Another implication is that when considering what-if interest-rate scenarios and the ability of the US government to meet its financial obligations under the different scenarios, the assumption should be made that the portion of the debt held by the Fed has an effective interest rate of zero. For example, let’s say that at some point in the distant future the average interest rate on the US government’s debt has risen to 10% and the Fed owns 80% of the debt. In this hypothetical — but not completely farfetched — situation, the effective average interest rate on the US government’s debt would only be 2%.

The bottom line is that it’s not so much the Fed’s interest-rate suppression that benefits the US government, it’s the fact that the interest-rate suppression is conducted via the large-scale accumulation of the government’s debt.

  • People who spend significant time every week tabulating/charting monetary statistics and poring over reports published by the US Federal Reserve and other central banks.

Apple’s Trek to the Ordinary

By Tim Knight

TK takes us back to the future with Apple (AAPL)

Over the past ten months, in steps almost too small to be noticed by the mass media, Apple has shed over two hundred billion dollars in value. That’s nearly one quarter of a trillion dollars in wealth which would have fed shareholder dreams of new houses, new boats, new jewelry, and mink coats, but……….it’s gone.

The thing is, I think the slide is far, far from over. I wrote a piece earlier this year (which got picked up by some of the mainstream press) predicting that Apple would fall to the mid-70s. We’re already heading into the low 90s, so my goofy prediction is seeming a little less insane.

0126-gloomy, apple (AAPL)

Of course, it wasn’t that long ago that buying Apple was a “no brainer” – indeed, a “bargain.” God knows it wasn’t hungry for media attention. This is the unedited home page of MarketWatch a while back:


So what’s behind this fall? Lots of things (not the least of which is a wildly-overvalued market which, ultimately, will pound the Dow back into 4-digit land), but for Apple specifically, I think it’s simple: the magic is gone again.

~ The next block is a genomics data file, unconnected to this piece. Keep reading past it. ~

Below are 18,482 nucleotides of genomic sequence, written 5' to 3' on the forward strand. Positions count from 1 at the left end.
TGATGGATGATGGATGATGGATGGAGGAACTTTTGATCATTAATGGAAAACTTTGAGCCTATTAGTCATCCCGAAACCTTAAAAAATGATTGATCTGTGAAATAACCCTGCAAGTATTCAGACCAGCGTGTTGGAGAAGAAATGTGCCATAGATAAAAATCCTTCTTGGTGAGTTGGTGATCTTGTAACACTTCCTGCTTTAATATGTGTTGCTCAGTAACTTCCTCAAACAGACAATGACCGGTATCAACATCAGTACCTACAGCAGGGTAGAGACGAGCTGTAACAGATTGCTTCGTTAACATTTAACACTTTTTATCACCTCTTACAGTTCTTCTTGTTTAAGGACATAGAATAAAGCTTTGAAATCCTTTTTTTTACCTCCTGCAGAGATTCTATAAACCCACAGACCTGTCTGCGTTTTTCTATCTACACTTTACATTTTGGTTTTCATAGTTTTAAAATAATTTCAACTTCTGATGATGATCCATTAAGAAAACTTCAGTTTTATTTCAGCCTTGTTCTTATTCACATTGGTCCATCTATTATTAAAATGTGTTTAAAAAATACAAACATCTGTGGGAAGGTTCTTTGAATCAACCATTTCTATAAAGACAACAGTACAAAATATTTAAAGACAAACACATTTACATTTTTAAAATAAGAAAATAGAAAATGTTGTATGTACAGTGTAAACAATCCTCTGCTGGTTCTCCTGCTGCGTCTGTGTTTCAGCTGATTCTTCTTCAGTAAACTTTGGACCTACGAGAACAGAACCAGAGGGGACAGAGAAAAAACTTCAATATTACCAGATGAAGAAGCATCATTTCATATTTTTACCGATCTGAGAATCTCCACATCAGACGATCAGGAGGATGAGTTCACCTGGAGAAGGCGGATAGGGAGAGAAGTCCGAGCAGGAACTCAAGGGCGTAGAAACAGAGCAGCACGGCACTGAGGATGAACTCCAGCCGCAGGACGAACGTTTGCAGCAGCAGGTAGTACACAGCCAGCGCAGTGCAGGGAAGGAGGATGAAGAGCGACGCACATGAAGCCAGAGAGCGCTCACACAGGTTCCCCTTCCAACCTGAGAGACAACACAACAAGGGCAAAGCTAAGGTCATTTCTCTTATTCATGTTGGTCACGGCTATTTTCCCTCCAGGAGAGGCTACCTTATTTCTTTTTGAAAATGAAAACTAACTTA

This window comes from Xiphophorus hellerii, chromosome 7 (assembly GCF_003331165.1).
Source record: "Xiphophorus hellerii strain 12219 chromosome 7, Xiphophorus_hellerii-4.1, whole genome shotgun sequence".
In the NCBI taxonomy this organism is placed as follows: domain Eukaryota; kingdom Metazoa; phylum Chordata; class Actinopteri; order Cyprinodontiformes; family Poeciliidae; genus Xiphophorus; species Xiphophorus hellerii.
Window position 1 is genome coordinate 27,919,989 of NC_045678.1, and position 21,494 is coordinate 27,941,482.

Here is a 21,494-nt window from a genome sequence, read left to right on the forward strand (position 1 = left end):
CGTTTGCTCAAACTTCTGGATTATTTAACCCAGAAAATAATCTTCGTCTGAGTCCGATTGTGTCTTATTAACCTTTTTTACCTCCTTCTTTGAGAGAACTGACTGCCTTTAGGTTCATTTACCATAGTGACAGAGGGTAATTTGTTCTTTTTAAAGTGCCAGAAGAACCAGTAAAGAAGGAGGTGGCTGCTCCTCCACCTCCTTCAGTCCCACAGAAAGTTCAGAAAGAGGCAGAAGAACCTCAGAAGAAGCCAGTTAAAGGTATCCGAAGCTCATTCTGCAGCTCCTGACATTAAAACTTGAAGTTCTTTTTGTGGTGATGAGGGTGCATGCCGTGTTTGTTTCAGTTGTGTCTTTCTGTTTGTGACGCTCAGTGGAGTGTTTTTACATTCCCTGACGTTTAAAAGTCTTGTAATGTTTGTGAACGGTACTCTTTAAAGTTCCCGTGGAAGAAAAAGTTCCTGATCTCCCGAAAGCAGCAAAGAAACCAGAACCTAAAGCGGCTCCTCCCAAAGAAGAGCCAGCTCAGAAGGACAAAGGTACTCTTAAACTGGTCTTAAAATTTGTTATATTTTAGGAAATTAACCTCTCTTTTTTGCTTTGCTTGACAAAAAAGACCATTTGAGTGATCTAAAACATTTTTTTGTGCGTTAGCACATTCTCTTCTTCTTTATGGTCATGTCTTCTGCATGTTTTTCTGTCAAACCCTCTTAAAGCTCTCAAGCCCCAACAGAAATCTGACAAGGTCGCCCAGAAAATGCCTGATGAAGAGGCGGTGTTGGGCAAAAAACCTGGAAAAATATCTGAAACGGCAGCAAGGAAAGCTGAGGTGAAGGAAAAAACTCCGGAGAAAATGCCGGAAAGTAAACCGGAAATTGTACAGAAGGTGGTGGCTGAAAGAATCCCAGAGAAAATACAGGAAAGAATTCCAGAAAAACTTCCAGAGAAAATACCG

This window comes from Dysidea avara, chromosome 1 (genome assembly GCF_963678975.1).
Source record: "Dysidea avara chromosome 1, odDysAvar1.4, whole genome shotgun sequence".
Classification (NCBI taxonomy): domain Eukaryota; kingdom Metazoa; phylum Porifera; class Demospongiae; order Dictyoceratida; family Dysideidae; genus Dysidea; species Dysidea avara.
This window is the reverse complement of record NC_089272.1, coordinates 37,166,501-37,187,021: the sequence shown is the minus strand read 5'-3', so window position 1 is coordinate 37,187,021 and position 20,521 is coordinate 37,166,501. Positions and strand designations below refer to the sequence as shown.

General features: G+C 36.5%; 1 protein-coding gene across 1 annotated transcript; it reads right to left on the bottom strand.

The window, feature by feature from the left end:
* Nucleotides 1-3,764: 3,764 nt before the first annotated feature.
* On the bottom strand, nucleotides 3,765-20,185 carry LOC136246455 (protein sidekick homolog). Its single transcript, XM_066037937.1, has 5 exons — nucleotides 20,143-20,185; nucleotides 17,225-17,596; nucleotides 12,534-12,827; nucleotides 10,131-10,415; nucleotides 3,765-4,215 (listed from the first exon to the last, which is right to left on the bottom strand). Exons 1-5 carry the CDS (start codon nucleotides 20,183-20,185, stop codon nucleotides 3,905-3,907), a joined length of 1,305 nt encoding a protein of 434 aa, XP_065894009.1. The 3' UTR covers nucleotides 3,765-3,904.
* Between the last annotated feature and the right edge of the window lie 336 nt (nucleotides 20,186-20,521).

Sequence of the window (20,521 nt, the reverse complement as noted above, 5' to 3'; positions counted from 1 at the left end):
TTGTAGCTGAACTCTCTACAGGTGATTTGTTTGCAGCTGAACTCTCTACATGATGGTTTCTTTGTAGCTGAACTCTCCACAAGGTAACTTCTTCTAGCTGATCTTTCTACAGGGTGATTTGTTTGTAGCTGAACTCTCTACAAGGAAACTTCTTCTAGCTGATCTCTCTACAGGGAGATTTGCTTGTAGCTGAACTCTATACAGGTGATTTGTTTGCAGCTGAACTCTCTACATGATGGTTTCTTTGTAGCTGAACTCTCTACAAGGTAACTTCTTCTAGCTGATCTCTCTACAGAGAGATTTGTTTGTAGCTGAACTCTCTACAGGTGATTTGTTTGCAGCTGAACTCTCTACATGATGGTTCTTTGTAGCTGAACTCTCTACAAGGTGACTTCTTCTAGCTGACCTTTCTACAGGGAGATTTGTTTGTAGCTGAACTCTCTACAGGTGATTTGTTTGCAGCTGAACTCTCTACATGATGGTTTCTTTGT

Continue reading Apple’s Trek to the Ordinary

NFTRH 381 Out Now

By Biiwii

I began the day fighting a glitch with Gmail’s contacts merge function for 3 hours and then finished up NFTRH 381.  So no promo today.  I am cooked, especially considering 42 pages of market stuff.  NFTRH 381 is out now, it’s good and I’m too pooped to explain why.

nftrh 381

Fed Nonsense and Error Bars

By Michael Ashton

Wages follow inflation, rather than leading it

[Yesterday’s] news was the Employment number. I am not going to talk a lot about the number, since the January jobs number is one of those releases where the seasonal adjustments totally swamp the actual data, and so it has even wider-than-normal error bars. I will discuss error bars more in a moment, but first here is something I do want to point out about the Employment figure. Average Hourly Earnings are now clearly rising. The latest year-on-year number was 2.5%, well above consensus estimates, and last month’s release was revised to 2.7%. So now, the chart of wage growth looks like this.


Continue reading Fed Nonsense and Error Bars

Wall Street Feels the Bern

By Tim Knight

[biiwii comment: yeh, biiwii goes political.  What of it?]

Hillary Clinton, Wall’s Street’s lap dog (I was going to write “whore”, but I get slammed for such things, so I wisely decided on a different word), shows how forceful she has been dealing with the likes of Lloyd Blankfein and Jamie Dimon. She said………and I quote………..”Cut it out!”

If we have the horrid misfortune of this wretched person becoming our President, you can expect more fiery rhetoric aimed at Wall Street, like “Knock it off”, “Stop, you guys!” and “Thanks for the six-figure speaking fee!” What a disgusting, criminal, money-grubbing hypocrite. Here’s the clip from last night’s debate. The Moral Man is on the left. The Anti-Christ on the right.

IKN Does Lakeshore Gold/Tahoe Resources, Biiwii Does IKN

By Biiwii

Seriously, I do not even have the time today to read these posts, but since they revolve around one of my miners (Lakeshore Gold: LSG, LSG.TO) and the posts are by Otto @ Inca Kola News, well, that means I trust them to be good content.

Tahoe in talks to buy Lakeshore Gold

Three more things about IKN’s Tahoe/Lakeshore deal exclusive

All I know is that I had held LSG off and on for a couple of years as a favored junior gold miner, but when Otto gave it the seal of fundamental approval I became a better holder.  I have also noted him talking on and on about this company being acquired.  So, there ya go.  Anyway, here’s LSG’s chart liking the news.

lsg, lakeshore gold